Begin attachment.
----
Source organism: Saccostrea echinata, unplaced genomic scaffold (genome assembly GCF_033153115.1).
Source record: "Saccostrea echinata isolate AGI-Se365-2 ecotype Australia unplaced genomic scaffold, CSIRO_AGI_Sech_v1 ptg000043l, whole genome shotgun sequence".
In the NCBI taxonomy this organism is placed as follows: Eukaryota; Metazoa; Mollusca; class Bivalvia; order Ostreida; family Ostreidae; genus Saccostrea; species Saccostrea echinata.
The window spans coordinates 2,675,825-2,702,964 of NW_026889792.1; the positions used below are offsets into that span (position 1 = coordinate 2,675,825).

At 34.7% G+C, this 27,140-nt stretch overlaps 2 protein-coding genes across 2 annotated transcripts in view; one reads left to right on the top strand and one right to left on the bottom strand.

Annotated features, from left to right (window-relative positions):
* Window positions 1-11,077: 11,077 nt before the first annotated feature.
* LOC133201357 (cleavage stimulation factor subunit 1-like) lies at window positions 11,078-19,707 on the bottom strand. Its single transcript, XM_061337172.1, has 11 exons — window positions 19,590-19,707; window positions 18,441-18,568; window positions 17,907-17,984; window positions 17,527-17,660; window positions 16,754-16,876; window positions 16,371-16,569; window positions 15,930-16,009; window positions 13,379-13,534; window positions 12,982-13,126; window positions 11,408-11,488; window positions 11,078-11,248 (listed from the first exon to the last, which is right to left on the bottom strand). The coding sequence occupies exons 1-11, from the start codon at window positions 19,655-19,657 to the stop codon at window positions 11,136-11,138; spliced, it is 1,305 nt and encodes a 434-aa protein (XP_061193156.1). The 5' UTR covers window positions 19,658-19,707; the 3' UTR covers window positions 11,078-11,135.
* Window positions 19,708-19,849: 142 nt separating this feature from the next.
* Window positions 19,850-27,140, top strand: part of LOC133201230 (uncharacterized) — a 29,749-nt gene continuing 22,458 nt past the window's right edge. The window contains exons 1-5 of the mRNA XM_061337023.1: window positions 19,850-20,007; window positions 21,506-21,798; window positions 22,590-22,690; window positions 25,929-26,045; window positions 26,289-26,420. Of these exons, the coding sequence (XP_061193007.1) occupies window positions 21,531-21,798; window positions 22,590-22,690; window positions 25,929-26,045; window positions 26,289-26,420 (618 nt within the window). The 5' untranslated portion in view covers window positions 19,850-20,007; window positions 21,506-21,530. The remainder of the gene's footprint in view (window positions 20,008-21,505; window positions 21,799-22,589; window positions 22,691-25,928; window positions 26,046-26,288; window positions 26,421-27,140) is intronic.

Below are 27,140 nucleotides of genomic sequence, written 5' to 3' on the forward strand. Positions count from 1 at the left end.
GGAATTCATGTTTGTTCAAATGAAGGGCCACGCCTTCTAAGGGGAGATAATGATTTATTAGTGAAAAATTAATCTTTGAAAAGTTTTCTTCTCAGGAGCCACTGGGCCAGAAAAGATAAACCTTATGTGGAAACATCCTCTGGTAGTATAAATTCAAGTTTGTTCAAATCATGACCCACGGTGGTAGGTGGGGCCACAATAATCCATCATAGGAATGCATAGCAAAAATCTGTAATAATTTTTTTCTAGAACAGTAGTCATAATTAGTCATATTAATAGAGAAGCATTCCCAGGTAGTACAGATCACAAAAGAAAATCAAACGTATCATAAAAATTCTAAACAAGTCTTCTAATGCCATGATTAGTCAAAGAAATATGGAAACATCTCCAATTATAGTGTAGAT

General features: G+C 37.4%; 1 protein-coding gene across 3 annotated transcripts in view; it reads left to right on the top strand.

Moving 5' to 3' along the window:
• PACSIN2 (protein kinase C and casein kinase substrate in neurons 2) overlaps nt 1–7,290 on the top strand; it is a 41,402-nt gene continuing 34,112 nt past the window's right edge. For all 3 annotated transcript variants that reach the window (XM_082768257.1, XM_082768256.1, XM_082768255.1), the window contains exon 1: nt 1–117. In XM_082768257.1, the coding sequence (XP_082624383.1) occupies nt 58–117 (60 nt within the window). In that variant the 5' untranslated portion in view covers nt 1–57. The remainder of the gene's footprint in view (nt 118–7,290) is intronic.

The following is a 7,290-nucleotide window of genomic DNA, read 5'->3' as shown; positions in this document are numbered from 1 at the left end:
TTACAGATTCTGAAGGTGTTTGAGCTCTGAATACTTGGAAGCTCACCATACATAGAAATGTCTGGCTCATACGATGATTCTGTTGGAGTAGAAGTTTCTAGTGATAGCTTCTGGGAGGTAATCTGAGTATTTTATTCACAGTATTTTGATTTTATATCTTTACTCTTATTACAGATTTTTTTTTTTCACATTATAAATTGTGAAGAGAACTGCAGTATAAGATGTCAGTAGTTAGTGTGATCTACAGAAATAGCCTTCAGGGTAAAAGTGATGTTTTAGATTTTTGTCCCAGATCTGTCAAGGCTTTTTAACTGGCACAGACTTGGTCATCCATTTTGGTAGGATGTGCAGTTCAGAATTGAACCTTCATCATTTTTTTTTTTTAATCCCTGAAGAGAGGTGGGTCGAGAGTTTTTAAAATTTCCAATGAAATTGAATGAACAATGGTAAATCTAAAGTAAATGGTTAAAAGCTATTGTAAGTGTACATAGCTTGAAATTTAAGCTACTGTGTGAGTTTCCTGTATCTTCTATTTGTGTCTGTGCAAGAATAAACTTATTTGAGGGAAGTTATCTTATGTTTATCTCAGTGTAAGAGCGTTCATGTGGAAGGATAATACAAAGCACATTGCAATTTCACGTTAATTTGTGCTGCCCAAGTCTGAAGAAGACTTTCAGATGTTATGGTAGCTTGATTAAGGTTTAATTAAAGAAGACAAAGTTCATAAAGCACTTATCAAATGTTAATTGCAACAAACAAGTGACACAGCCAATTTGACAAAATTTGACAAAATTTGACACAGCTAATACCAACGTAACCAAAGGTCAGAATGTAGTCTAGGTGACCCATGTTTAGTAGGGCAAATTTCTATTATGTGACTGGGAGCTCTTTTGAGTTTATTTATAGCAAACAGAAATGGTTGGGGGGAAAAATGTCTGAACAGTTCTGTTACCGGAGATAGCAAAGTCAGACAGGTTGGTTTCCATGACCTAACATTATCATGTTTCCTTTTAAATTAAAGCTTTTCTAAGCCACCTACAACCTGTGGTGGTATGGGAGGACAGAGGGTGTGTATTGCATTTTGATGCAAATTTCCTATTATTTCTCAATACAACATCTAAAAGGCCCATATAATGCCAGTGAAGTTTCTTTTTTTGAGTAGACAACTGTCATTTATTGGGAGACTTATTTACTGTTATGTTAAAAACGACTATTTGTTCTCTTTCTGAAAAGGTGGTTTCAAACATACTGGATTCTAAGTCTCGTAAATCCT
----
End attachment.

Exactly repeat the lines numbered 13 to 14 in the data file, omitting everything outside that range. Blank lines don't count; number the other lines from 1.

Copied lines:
General features: G+C 37.4%; 1 protein-coding gene across 3 annotated transcripts in view; it reads left to right on the top strand.

Moving 5' to 3' along the window: